Like last week, we’re taking a break from Signs of the Times and Consolations and Desolations this week, but we are giving away another book by Father James Martin, Between Heaven and Mirth: Why Joy, Humor, and Laughter Are at the Heart of the Spiritual Life. It’s the perfect Christmas gift for the funny Catholics in your life (or Catholics who could learn to take a joke...).

Enter to win by leaving us a review on Apple Podcasts, then email us at with your iTunes account name in the subject line, and we’ll enter you in the raffle!

Even if you don’t want the book (what you don’t like laughing?), please leave us a review, follow us on Twitter @jesuiticalshow and send us an email with your questions, feedback and holiday cocktail recipes.

Finally, we asked you on Twitter about your favorite Advent songs and got some great recommendations. Check out these meditative tunes and save Mariah for the big day.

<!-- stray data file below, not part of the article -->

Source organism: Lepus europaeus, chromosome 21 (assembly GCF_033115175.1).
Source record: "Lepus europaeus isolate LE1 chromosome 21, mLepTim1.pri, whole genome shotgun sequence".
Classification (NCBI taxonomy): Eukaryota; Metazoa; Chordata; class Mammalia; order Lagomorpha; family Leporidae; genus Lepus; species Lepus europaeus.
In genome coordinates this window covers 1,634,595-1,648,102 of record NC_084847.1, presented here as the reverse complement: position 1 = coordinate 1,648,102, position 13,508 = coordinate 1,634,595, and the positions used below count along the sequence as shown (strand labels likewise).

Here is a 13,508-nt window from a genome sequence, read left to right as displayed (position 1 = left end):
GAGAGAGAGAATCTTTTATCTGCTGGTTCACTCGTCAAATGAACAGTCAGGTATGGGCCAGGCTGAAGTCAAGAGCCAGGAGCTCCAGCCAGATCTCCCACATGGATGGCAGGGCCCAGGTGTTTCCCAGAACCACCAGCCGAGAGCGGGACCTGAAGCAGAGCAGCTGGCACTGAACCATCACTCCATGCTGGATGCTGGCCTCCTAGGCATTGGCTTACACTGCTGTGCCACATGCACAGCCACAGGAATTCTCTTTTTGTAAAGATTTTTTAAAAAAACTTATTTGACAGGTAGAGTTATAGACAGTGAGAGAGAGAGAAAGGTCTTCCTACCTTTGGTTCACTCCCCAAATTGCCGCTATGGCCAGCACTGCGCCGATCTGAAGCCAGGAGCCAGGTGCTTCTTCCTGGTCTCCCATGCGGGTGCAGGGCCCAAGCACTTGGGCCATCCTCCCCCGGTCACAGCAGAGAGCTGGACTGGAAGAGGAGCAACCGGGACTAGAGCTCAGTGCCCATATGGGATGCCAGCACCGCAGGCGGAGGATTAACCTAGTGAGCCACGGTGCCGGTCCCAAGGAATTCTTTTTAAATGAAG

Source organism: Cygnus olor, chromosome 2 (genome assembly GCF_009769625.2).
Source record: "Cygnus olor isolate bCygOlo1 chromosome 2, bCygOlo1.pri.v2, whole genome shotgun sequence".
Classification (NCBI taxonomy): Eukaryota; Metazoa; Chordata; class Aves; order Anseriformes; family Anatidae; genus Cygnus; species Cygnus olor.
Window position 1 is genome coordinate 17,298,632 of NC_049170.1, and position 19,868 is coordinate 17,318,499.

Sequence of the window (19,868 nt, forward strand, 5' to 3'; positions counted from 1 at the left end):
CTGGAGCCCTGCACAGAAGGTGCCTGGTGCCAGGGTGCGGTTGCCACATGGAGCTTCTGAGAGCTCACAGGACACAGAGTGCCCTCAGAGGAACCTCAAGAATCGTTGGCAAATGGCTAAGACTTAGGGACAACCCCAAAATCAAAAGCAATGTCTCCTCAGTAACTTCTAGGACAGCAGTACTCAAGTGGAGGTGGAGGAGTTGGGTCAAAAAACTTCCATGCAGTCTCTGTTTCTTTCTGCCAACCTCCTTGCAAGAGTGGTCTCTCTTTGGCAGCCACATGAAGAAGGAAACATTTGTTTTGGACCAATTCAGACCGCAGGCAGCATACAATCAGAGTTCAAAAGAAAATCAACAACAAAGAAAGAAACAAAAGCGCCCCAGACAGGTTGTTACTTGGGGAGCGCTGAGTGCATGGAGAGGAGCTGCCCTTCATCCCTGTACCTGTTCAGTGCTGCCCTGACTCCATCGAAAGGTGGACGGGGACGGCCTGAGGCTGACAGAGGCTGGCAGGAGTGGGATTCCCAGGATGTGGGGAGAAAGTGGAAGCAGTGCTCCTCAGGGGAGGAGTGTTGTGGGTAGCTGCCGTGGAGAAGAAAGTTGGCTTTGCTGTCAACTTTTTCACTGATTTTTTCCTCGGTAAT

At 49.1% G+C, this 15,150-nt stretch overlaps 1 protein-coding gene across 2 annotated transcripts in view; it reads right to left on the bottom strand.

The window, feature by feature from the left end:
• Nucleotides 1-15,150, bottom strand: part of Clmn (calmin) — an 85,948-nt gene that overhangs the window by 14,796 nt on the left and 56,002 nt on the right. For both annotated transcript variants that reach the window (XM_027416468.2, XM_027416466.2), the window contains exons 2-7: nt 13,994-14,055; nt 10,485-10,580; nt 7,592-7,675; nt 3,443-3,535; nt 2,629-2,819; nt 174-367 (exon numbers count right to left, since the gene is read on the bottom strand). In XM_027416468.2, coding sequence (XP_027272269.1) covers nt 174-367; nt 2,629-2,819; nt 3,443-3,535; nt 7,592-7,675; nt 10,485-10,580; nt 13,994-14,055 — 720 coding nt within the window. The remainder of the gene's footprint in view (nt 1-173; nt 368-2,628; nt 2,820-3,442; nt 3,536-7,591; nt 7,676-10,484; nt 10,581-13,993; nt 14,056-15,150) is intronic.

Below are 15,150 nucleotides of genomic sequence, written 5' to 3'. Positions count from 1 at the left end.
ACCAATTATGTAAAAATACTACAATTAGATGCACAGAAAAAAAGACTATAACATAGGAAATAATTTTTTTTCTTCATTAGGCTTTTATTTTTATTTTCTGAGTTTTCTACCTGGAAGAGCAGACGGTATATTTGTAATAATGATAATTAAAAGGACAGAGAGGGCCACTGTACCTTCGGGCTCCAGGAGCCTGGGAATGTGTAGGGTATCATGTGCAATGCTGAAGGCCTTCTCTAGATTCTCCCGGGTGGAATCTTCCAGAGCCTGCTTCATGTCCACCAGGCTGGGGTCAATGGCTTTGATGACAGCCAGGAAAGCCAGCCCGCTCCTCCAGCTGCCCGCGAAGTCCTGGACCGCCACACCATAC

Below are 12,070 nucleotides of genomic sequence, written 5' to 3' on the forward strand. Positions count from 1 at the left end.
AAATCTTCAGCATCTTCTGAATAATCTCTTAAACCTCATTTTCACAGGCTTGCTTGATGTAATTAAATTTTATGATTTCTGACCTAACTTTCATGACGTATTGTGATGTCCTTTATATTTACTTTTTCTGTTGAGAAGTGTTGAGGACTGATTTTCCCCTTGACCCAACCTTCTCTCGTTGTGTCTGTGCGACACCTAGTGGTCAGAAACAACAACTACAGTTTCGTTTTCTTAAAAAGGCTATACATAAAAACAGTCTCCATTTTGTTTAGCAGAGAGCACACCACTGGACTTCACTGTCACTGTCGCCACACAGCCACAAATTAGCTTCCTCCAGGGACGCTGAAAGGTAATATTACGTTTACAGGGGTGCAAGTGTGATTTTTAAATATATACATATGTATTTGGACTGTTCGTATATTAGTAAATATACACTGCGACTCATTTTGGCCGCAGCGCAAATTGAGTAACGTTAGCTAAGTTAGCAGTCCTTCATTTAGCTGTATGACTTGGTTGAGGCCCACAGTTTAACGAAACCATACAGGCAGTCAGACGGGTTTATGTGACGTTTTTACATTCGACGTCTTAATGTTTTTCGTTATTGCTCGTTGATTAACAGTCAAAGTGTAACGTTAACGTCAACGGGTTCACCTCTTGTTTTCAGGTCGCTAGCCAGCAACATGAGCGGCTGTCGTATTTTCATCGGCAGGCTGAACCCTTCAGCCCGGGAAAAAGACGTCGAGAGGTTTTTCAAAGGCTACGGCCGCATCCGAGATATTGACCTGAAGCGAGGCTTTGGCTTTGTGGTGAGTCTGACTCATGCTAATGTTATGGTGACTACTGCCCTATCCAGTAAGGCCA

Happy Advent!

When your favorite Jesuit moonlights as a model. Ep. 41

December 8, 2017

Have you ever gotten to know a priest only to discover that your conception of who he was was misguided? Too often priests have either the best or the worst assumed of them, and the result is that we, the laity, fail to see them as they are: human.

Our guest this week is Chris Yates, a graduate of Loyola Marymount University who has created a fine-art coffee table book that seeks to show the Jesuits he had grown close to as they truly were. Emmaus: The Nature of the Way profiles several Jesuit priests with two portraits. One is a traditional headshot, the other is an informal composition of each Jesuit doing one of his hobbies: gardening, cooking, stand-up. It’s a beautiful book filled with over 100 portraits, some of which can be found on Yates’s site.